Late life Metformin shortens lifespan?


I think this pushes us towards Acarbose usage in later life.


“This article is a preprint and has not been certified by peer review”

I’m no advocate for Metformin (for non diabetics) but I think it’s important we critically evaluate the source of information. Journals vary in their prestige and are often an indicator to the quality of the research…


Is this a Russian paper?

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Isn’t the aim to not have many of these “old cells” as a result of autophagy?

To tell the truth, I did not check who the authors are. If you read it, I’m sure it’s there. Was posted today on Twitter.

I’m not a diabetic, but I take it because of borderline glucose. Metformin is hard on my kidneys, so I may reconsider taking it as well.


Not gonna base much on a worm study. Still not a fan of Metformin in non diabetics.

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This was a pre-print from December 3, 2019. Do you have any idea if it was ever accepted for publication in a major journal? I can’t find any evidence that this study was ever accepted.

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The benefit/risk just doesn’t seem to work for metformin when it comes to life extension. It’s too bad because used to be a big fan. Changed my mind completely on it 2 years ago and nothing since has swayed me otherwise.


This is the same study I believe.


Matt Kaberlein’s lab has found Metformin extends C. Elegans lifespan by 15% consistently. It’s the whole basis of the wormbot.

Can you cite some? Because this study specifically focuses on late life metformin. Another study showed that in late life metformin is effective in extending life only in low concentration, but not in medium and high… Matt Kaeberlein doesn’t state that any of the studies that extend C. Elegans life were done late in life in this interview. Of course anything done in C. Elegans is difficult to extrapolate to human life and even what would be “late life” in humans?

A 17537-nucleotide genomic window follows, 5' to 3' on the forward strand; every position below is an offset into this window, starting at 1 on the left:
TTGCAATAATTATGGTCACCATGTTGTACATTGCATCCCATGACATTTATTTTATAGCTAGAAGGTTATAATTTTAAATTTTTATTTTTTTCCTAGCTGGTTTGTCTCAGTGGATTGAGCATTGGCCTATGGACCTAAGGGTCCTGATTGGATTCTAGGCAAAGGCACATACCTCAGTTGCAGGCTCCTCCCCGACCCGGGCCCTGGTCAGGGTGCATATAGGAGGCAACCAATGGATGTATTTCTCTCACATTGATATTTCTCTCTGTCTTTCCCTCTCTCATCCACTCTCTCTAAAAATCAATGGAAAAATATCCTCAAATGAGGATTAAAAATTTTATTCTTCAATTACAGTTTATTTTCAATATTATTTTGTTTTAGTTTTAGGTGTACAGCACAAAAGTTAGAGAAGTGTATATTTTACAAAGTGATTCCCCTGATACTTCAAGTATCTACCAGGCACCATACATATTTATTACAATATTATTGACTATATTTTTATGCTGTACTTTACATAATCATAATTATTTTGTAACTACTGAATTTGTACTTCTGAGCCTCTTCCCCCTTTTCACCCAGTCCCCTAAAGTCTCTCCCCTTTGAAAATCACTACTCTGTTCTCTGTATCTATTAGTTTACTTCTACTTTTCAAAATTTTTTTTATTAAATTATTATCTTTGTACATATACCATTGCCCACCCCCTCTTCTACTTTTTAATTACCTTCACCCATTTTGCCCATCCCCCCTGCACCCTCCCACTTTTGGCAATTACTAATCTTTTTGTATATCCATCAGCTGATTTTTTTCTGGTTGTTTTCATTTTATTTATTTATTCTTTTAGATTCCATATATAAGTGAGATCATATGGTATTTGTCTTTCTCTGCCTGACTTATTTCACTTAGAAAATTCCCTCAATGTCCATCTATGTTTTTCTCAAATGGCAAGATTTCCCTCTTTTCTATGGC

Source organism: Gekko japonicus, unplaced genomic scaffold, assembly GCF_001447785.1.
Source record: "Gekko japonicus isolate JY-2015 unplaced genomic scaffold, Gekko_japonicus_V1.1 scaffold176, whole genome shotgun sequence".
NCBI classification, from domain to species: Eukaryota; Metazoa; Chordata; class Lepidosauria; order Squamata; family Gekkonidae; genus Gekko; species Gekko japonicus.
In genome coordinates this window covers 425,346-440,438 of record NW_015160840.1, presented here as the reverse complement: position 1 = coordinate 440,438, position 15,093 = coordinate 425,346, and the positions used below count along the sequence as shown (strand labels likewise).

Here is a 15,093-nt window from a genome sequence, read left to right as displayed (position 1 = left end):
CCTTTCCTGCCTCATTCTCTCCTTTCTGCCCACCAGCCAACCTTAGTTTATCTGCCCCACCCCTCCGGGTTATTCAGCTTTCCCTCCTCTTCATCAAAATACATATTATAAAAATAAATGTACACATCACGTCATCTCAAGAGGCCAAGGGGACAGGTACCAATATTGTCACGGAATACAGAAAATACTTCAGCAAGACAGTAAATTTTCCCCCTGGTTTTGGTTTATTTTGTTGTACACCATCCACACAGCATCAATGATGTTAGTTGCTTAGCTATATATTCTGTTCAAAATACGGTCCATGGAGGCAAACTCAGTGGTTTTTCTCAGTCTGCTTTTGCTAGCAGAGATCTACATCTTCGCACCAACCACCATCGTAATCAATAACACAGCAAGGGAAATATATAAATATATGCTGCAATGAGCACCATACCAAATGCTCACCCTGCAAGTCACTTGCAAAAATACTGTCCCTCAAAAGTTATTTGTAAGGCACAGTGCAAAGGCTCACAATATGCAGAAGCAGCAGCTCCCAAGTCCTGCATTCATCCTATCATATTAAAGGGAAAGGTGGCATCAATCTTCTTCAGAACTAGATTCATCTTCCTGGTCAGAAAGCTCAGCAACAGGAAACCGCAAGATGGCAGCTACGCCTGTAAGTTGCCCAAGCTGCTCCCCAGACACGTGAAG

Looking at metformin studies I found this, which is really interesting, probably already posted somewhere on this forum… but sounds really optimistic and it would make metformin a worthwhile medicine to include in any life extension regimen. You need a healthy brain if you want to get old.

Good find! I believe it is the same study. However, it plainly states that: "However, the metabolic response of a non-diabetic cohort to metformin treatment has not been studied."

I took metformin for decades with no ill effects that I know of. I no longer take it because there has been other evidence that it is probably not good for older people. My doctor told me not to worry about taking it at my age because any adverse effects from increased fasting blood levels won’t show up for many years. I have been on and off of acarbose but following the advice of RapAdmin, I have cut out most wheat products, but not pasta.
Either my gut bacteria has changed or pasta products don’t trigger an excessive gaseous response in me. I have noticed that taking acarbose in the morning on an empty stomach lowers my fasting glucose at least as much or more than metformin.
Bottom line: I still believe in metformin with rapamycin for life extension. Though, I know some folks can’t tolerate it.

Right now I take acarbose before every meal even if it is relatively low carb. I am trying to keep my A1c within bounds despite taking rapamycin.